Finally, after 26 hours of labor and 32 minutes of pushing (I found out later), Robert David was born.  He is named after two of his great-grandfathers. Even if I hadn't heard everyone exclaim when he arrived, I'd have known it as my pain level went from 10 to 1 in about one second. I've never felt anything like it. I found out later, too, that everyone was super impressed I only had to push for 32 minutes. I kept telling people that there was no way I could have pushed for 3 hours. I feel like not only is that physically exhausting, but it would have to be mentally and emotionally defeating as well. God bless you if you've had to push for that long!

They put Bert on me, and basically I stared at him like -- Huh. Here is a baby. Haha. The hospital we delivered at has something called "Golden Hour" where, if there is not anything really wrong with the baby upon birth, they allow mom, dad, and baby to spend some alone time together before they weigh and measure the baby and clean him off. So Joe and I sat there with Bert for about an hour. We later found out he was 8 lbs. 6 oz. and measured an astounding 21.5" long. We also found out he has really big hands and feet, so we are happy to note he will have his pick of positions on his football team! (QB, wide receiver, kicker -- who knows?!) He was born Sunday, August 4 at 2:40 p.m., 6 days before his due date. He latched really well and began breastfeeding almost immediately, which should have been a huge indication of what a big eater he has turned out to be.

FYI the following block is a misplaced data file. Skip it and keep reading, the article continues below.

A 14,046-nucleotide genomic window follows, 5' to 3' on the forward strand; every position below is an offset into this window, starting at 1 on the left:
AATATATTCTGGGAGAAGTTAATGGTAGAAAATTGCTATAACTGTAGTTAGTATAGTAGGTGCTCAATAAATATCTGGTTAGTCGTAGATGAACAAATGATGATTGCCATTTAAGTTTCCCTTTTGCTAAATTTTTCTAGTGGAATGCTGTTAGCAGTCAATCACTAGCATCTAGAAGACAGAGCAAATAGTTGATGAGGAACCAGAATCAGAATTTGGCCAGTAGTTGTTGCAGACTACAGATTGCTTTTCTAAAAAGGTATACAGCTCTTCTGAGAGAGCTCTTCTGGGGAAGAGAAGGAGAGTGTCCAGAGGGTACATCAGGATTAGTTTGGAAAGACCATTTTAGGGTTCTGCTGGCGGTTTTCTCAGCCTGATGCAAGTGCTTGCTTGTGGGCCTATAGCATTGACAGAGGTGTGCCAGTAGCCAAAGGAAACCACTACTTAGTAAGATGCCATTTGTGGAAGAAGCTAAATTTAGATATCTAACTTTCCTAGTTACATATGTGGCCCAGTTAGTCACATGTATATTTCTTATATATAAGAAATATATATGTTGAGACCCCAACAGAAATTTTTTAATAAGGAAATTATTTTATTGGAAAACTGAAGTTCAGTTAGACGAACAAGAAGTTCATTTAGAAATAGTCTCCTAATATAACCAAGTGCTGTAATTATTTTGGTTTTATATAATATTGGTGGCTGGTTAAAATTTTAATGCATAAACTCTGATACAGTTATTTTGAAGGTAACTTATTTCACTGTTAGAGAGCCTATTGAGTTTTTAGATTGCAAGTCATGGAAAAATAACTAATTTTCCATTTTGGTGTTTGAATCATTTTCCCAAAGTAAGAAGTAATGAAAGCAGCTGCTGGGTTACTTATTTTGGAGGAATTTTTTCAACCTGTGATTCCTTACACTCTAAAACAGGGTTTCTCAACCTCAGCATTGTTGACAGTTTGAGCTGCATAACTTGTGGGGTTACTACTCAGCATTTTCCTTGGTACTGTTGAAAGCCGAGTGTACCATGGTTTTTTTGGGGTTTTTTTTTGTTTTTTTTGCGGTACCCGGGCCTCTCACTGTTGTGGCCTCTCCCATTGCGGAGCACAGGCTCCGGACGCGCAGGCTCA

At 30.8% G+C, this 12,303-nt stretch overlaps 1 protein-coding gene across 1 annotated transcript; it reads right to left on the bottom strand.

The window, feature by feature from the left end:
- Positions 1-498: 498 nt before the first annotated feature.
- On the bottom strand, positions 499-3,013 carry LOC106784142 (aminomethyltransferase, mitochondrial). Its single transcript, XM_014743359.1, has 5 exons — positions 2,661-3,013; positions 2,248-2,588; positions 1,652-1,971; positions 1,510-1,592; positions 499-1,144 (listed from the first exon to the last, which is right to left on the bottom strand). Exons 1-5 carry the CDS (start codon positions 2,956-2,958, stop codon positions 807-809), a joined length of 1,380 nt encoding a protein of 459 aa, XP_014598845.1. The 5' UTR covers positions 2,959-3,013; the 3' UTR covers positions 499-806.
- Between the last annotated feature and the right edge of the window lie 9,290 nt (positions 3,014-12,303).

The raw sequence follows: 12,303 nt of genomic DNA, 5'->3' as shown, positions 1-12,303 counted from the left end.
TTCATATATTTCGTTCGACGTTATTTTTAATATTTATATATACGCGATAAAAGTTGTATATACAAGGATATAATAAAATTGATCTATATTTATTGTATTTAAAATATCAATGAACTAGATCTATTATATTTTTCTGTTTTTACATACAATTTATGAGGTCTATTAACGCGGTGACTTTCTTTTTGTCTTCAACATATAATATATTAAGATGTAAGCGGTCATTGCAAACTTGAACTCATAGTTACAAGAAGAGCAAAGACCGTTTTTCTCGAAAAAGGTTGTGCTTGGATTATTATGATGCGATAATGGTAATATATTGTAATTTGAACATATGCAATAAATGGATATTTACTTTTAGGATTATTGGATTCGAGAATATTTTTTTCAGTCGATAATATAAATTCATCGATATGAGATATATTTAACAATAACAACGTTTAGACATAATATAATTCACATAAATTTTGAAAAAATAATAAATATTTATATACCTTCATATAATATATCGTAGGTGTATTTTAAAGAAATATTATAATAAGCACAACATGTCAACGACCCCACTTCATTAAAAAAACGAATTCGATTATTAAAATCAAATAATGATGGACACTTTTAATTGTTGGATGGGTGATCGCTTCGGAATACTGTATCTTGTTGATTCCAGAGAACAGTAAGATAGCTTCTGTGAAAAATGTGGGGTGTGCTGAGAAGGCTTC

A note on Ashley: although Bert's birth certificate will list Barbara the midwife as the person who delivered Bert (and she was GREAT), in my mind it was Ashley who really delivered him. She taught me to push, she held my leg, and it was her voice I kept hearing throughout the whole process. After Golden Hour, I told Ashley how much I appreciated having her there, and she told me how much she loves her job. I also told her for months now I had been praying for good nurses since they are so important in the L&D process and basically run the world. I will never forget Ashley.

So that is the story of Bert! ... Part 1. Bert has a much bigger story that starts at the moment of his birth, but I will save that for another day. For now, this is the happy story of how we met Bert face to face.

EDIT: One of the biggest things I remember from labor is how thirsty I was. You can't drink water -- only ice chips -- after an epidural. I have a HUGE fear of being thirsty, and I told Joe so many times that I would kill for a drink of water. I said something to my mom about getting water just as soon as Bert was born, and she told me I probably wouldn't even think of it because I'd be so distracted after birth. A couple of minutes after Bert was born and they put him on my chest, I said to the midwife, "This sounds really selfish, but can I have my water now?" It was the best drink of water of my life!

*I regret not having made a bigger deal of my water breaking at Home Depot. I feel as though I could have at least gotten a gift card out of that. So don't make the same mistake I made!